KPI Audit: Measure What Matters in 2023 with Complete KPI Audit with Examples

By Jessica Wishart

It may still feel like the middle of winter to some, but you might find that it is time to do some spring-cleaning when it comes to your KPIs. We recommend tracking no more than 8-12 KPIs at a time for each team, but we’ve noticed that some of our clients get trapped by what we call “KPI creep.” They may start with a list that makes sense for their business, and then over time, the KPIs just get rolled over from one quarter to the next and one year to the next, and they keep adding to the list as they develop new critical numbers or want to move the needle on different metrics. Before too long, their KPI dashboard is like that nightmare closet; you know, like your teenager’s closet, when you open the door and stuff falls out on your head because it is just so full and disorganized.  If this is happening to you, you need to perform a KPI Audit to get back to measuring what matters.

I recently came across an article with tips for cleaning out your clothing and making decisions about what to keep, toss and donate, and it seems to me that many of the same tips could apply when conducting a KPI audit.

Step 1: Take everything out of the closet… Everything. When talking about your KPI dashboard, this means that you’re going to take a hard look at every KPI. This will help make sure that you start with a fresh list of only the KPIs you need. Nothing gets to stay in the closet without a hard look.  Start your KPI audit with a clean slate, you have zero key performance indicators and are starting from scratch.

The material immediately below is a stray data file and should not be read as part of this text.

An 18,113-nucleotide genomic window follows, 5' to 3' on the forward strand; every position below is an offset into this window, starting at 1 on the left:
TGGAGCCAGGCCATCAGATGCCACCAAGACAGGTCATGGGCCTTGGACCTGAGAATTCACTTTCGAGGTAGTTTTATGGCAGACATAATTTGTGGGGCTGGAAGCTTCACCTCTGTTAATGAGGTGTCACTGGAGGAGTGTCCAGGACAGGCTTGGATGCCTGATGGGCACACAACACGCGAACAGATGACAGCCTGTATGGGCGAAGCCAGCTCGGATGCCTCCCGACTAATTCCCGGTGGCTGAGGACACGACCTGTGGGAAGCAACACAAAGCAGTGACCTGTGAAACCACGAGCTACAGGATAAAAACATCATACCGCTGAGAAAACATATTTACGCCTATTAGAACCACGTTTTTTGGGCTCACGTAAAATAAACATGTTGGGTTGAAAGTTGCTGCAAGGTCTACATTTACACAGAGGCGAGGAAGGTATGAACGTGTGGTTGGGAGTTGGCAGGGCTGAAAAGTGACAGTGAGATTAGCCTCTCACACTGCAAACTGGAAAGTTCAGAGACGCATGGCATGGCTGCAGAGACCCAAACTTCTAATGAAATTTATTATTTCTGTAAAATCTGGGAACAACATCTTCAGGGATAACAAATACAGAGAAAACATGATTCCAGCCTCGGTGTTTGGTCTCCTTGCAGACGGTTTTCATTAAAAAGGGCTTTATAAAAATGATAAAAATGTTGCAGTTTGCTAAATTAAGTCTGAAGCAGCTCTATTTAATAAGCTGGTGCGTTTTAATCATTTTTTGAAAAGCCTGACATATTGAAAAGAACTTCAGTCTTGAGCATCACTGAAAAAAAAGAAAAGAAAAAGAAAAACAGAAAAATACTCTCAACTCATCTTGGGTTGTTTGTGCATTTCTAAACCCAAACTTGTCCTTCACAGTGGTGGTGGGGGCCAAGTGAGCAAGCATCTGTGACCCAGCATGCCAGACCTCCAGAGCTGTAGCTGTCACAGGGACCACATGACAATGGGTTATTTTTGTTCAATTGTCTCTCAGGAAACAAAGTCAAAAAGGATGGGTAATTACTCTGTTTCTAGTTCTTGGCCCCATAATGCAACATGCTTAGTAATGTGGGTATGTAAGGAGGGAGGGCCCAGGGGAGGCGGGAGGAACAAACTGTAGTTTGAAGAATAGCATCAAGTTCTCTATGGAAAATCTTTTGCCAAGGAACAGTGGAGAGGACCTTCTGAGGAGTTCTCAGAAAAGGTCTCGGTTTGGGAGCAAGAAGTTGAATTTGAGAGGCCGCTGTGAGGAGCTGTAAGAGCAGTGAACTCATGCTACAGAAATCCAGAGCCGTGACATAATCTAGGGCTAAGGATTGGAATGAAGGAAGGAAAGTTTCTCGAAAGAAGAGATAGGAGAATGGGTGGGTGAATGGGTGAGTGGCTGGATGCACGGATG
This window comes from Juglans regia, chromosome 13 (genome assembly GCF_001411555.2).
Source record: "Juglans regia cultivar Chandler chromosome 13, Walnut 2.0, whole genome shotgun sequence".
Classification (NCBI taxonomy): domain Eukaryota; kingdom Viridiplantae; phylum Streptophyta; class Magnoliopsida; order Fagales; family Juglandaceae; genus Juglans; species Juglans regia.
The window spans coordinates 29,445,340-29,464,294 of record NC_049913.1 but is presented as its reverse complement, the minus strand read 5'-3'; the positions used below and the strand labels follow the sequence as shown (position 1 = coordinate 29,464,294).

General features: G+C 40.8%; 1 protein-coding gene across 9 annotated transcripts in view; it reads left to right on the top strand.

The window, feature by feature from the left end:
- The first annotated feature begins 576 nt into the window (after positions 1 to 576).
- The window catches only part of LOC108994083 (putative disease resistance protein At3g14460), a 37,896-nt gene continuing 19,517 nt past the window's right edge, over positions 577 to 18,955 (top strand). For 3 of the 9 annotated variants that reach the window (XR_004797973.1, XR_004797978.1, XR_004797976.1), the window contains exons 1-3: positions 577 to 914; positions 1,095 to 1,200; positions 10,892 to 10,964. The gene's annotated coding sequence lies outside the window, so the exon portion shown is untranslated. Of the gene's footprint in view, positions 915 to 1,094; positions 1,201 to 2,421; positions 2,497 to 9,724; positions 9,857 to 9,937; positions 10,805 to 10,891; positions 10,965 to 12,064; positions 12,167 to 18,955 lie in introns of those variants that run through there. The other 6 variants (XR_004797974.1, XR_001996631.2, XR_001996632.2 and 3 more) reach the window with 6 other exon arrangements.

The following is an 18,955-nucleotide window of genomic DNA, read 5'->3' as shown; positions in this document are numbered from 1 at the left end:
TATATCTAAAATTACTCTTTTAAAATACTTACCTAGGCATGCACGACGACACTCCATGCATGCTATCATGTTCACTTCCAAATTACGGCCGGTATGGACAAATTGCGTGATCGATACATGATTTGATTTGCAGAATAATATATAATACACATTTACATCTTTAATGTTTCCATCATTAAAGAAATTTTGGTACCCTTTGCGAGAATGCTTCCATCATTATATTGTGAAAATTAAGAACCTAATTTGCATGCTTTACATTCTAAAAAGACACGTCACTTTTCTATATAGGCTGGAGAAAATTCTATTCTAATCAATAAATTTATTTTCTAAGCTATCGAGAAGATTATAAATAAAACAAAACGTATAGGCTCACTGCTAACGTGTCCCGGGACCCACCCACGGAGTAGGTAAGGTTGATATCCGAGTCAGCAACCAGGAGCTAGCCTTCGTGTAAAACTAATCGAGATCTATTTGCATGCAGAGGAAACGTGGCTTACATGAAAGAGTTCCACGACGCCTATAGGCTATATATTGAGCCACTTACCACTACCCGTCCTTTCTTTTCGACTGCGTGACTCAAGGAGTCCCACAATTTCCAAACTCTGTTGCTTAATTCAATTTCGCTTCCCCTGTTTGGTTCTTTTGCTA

Step 2: Don’t put anything back in the closet until you ask yourself some questions:

  • Does it still fit? If you remember the original purpose of tracking that KPI to begin with, does that still matter to you? Does measuring this metric in this way still make sense for your business?
  • When’s the last time you actually “wore” it, or used it? If it is still applicable to your business, when is the last time you used this data to make a decision or take some action? What does measuring this KPI cause you to do differently when it is Red or Yellow?
  • If you came across it now, would you buy it all over again? If you were starting from scratch with your KPI dashboard, would this metric make your short list? If so, why do you care so much about it?
  • Is it damaged or in need of repair? If it is a KPI that used to work well for you, but doesn’t anymore, when’s the last time you updated the Red-Yellow-Green success criteria? Do you need to refine the way that you measure the KPI to make it work for you again?
  • If you are stuck deciding whether you should keep, refine, or toss each KPI, use the Infographic below to help you consider each one.

KPI Audit Examples

Step 3: When you have examined each item with the questions above and determined which ones still deserve a spot in your KPI audit closet, hang them back neatly. For your KPIs, this means keeping them organized so that you see what’s most critical to you first. This will help keep your weekly team meeting discussions focused and effective. You aren’t likely to take action on a KPI if it is buried in a list where you have to scroll and scroll to find it. Here are some KPI dashboard organizing tips if you are using Rhythm software:

  • Decide whether each KPI should be displayed at the company level or in a departmental team. Think about who should own updating the status of this KPI and who should be discussing it each week in their adjustment meetings.
  • Use Custom Dashboards to create views that are specific to you. If you want to view KPIs from multiple groups together in one place, this is the way to organize them. If you want to be laser focused on only a handful of KPIs to really move the needle on them, put them in a custom dashboard.